Diamonds is Harper's most consistent effort since 1995's Fight for Your Mind due in no small part to Harper's growing role in the production process. The album flows along, each song relying on the same Marley/Dylan vibe that somehow never comes off as cliche or contrived. While Diamonds is anything but a departure for Harper, the musicianship on Diamonds more than makes up for its relatively comfortable groove.
Harper examines the validity of love and life, and often strays into darker material. Songs like "Touch From Your Lust" creep in like a fog and have a very mechanical and manufactured sound, heavy on synths and high on tension.
Harper can never quite shed his Marley type preaching, and on "With My Own Two Hands" he delivers his most rastafied melody to date. It is almost spooky how similarly Harper and Marley compose and sing. Harper doesn't quit there, infusing "Run Eyed Blues" with a Caribbean bass line that screams Kingston hurt and bleeds Jamaican passion.
Harper doesn't forget to pay homage to Americana, and songs like "When It's Good" stomp along with an Appalachian flair, finding themselves in near Copeland style fanfare by their climax.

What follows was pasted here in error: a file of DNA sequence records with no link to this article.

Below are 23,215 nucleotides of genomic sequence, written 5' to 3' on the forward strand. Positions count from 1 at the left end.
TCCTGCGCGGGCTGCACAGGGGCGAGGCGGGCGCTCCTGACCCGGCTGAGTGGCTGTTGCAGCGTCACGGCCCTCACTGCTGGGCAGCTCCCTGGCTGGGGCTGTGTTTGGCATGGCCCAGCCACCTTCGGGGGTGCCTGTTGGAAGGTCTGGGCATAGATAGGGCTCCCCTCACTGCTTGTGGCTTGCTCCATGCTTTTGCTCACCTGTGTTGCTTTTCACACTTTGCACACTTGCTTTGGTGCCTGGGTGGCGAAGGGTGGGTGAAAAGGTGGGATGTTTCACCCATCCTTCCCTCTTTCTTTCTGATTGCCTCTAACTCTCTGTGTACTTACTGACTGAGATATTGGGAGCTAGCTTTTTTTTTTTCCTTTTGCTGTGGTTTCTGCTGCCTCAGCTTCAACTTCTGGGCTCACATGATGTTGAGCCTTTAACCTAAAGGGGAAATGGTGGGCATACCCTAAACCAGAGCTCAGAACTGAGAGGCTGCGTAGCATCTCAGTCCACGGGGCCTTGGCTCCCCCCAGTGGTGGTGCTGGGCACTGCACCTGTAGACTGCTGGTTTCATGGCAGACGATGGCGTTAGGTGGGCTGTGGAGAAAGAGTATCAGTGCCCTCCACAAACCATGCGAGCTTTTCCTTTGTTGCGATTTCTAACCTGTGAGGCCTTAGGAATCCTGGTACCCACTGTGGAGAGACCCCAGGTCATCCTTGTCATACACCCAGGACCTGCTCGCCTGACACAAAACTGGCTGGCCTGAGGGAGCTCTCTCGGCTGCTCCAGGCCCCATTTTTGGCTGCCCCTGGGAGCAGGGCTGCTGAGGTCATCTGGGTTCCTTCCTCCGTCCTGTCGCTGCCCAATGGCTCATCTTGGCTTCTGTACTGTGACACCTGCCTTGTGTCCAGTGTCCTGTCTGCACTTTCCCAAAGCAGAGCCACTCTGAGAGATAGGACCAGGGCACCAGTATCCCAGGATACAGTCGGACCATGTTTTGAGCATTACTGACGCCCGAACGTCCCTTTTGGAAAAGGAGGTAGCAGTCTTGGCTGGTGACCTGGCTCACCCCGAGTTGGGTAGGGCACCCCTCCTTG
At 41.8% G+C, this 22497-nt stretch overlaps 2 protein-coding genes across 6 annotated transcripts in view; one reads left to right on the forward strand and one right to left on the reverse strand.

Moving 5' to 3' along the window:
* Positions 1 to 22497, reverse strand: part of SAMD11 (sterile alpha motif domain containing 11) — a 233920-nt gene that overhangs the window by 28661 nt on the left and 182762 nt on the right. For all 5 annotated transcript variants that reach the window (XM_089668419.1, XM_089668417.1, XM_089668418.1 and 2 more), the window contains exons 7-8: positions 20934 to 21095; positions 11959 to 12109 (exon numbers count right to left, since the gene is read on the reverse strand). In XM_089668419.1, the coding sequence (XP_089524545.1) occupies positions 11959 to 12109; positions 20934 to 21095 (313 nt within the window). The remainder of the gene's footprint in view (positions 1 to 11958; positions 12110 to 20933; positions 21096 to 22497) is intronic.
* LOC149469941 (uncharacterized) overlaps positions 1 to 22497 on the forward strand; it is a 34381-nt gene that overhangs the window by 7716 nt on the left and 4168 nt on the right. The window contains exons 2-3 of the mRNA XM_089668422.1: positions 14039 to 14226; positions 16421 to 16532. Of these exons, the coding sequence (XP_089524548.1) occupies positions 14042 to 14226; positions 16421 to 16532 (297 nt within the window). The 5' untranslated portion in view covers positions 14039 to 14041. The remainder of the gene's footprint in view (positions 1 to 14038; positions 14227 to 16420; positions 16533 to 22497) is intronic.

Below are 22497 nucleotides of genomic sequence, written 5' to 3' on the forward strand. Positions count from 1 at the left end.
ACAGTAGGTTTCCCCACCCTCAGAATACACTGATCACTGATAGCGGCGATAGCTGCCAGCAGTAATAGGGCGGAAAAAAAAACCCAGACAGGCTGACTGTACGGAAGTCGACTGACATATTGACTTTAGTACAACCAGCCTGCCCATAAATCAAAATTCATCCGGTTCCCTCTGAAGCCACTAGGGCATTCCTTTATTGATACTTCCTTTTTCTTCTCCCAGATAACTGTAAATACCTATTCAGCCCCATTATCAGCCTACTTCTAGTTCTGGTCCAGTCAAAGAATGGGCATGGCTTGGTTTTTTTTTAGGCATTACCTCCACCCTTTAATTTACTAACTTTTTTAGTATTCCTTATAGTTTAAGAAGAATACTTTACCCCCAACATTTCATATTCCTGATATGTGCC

When She Believes is classic old time Ballad material, as Harper strays into gospel style orchestration. This isn't enough to add Perry Como to Harper's influences, but it is schmaltzy enough to rot your teeth.
However, it is when Harper goes to his strengths that his best music flows out of him. On the title track, Harper almost jeers, "When you have everything, you have everything to loose." Harper hasn't changed from the frustrated, hopeless romantic that told us all to fight for our minds nearly a decade ago. His ability to define and convey that frustration and passion in eloquent and broad musical strokes puts him in a class with the greats of today.
Diamonds on the Inside is a dramatic and moving swan song, unstained and as of yet, unspoiled.